For the New Business Models for News Project at CUNY a key model we want to build is hyperlocal.
There are, of course, many views of hyperlocal and it will involve many different kinds of players, from sole bloggers to news organizations. The way I’d like to attack this is to try to create one or two optimal models for sustaining coverage in a towns, or collection of small towns, or neighborhoods in a city – the size of critical mass of the ideal minimarket is itself a key question.
I can anticipate Bob Wyman, one of the most valuable commenters here, scolding me for limiting myself to a traditional, geographically based structure. I wouldn’t argue. We will need many models that focus on coverage of shared interests as well and that will intersect with local services. But I’m starting here because the analogue is something we understand so well.
A key assumption that underpins my optimism for the future of news is that there is a new population of highly targeted (by geography or interest) businesses who never were served by news organizations that were to big, expensive, and inefficient. We will need to serve them in new ways – no longer selling scarcity in banners for eyeballs but in creating new services that help them succeed, in acting as a platform for their success. That brainstorming will be an important element of the project.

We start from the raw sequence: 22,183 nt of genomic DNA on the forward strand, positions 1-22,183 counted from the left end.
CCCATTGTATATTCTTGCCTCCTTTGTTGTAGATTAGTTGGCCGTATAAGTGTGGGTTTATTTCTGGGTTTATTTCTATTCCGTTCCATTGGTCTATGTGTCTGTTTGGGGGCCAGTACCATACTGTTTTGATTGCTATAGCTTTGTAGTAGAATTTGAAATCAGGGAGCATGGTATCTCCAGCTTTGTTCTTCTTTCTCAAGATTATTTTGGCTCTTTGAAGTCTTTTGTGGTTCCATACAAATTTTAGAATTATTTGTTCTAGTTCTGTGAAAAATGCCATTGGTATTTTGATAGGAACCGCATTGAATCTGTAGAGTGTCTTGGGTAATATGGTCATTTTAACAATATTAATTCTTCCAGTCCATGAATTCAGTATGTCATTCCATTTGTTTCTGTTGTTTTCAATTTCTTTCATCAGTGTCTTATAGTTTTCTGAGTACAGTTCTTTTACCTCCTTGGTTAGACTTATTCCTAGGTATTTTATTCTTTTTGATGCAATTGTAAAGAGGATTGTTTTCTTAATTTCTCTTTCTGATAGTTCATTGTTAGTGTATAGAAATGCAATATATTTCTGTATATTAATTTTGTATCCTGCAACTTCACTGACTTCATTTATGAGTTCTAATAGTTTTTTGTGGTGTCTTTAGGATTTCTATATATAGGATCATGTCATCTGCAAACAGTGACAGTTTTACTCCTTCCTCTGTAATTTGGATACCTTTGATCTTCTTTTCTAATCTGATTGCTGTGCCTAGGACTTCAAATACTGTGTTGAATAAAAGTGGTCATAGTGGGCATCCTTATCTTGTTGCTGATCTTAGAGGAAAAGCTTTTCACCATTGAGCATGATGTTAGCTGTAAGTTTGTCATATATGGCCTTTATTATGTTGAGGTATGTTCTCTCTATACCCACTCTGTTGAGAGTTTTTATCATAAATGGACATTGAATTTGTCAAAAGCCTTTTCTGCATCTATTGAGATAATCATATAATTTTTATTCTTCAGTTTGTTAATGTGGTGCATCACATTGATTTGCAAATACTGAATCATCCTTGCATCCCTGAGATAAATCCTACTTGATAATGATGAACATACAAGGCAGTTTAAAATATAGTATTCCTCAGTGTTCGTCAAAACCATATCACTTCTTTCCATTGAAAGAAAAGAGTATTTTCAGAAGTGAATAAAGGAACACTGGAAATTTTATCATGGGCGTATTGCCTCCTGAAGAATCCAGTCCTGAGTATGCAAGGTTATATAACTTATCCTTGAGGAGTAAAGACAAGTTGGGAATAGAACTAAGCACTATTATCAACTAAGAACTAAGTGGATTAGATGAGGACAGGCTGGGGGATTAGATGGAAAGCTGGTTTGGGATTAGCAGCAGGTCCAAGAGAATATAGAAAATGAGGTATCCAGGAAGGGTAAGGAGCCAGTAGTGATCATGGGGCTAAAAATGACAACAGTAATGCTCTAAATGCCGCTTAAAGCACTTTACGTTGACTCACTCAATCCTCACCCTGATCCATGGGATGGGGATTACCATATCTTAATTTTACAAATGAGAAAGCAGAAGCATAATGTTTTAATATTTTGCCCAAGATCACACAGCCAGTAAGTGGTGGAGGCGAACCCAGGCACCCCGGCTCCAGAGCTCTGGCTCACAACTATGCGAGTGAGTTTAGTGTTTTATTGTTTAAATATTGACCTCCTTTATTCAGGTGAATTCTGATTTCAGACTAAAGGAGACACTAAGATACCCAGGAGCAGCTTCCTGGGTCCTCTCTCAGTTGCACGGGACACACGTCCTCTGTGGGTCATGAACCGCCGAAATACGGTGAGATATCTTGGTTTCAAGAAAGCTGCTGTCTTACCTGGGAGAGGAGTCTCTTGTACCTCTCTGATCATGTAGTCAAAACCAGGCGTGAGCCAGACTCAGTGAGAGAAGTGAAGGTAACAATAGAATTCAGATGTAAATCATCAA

Note also that this set of models will feed into another set looking at this from the perspective of a metropolitan area, what we call the Philadelphia Project (i.e., what fills the void if and when its papers die); that will be the subject of an upcoming post. [I know, Bob, I’m still holding to old geographic models but after we plow through these, we’ll start working on national and international marketplaces of content and communities and they, too, will feed into these models).
One more note: I keep calling these models but they’ll really be more strategic plans. “Model” brings to mind a single spreadsheet describing a very finite business. The aim of these plans is more to show possibilities, to draw out specifics, to encourage further development and investment.
The first step in working on each of these models is to gather data. Here, I outlined a list for the discussion about paid content. Now, I’ll outline a starter list of information to collect about a hyperlocal market.
Experience: We’ll be grateful for every example you can give of local sites serving a small area (that is, smaller than a city) with basic metrics: size of the market, unique audience, pageviews, kind and mix of advertising and number of advertisers, revenue. We’ll also want to know the competitive landscape online: Is there a local weekly? Are there multiple blogs? Bulletin boards and forums?
Content and service: What kind of content, service, and conversation work? What does a local community really need in terms of coverage? How specialized does this get (e.g., mommy blogs)? What services could be needed (e.g., enabling people to schedule meetups and events)? What does a hyperlocal craigslist look like?
Market size: Out of this, we’ll want to start developing a picture of the elemental unit of hyperlocal: critical mass sufficient to build a site big enough to succeed. We’ll also want to try to get to definitions of local – town, neighborhood, county, group of towns (what do people mean when they say local; what do advertisers mean?).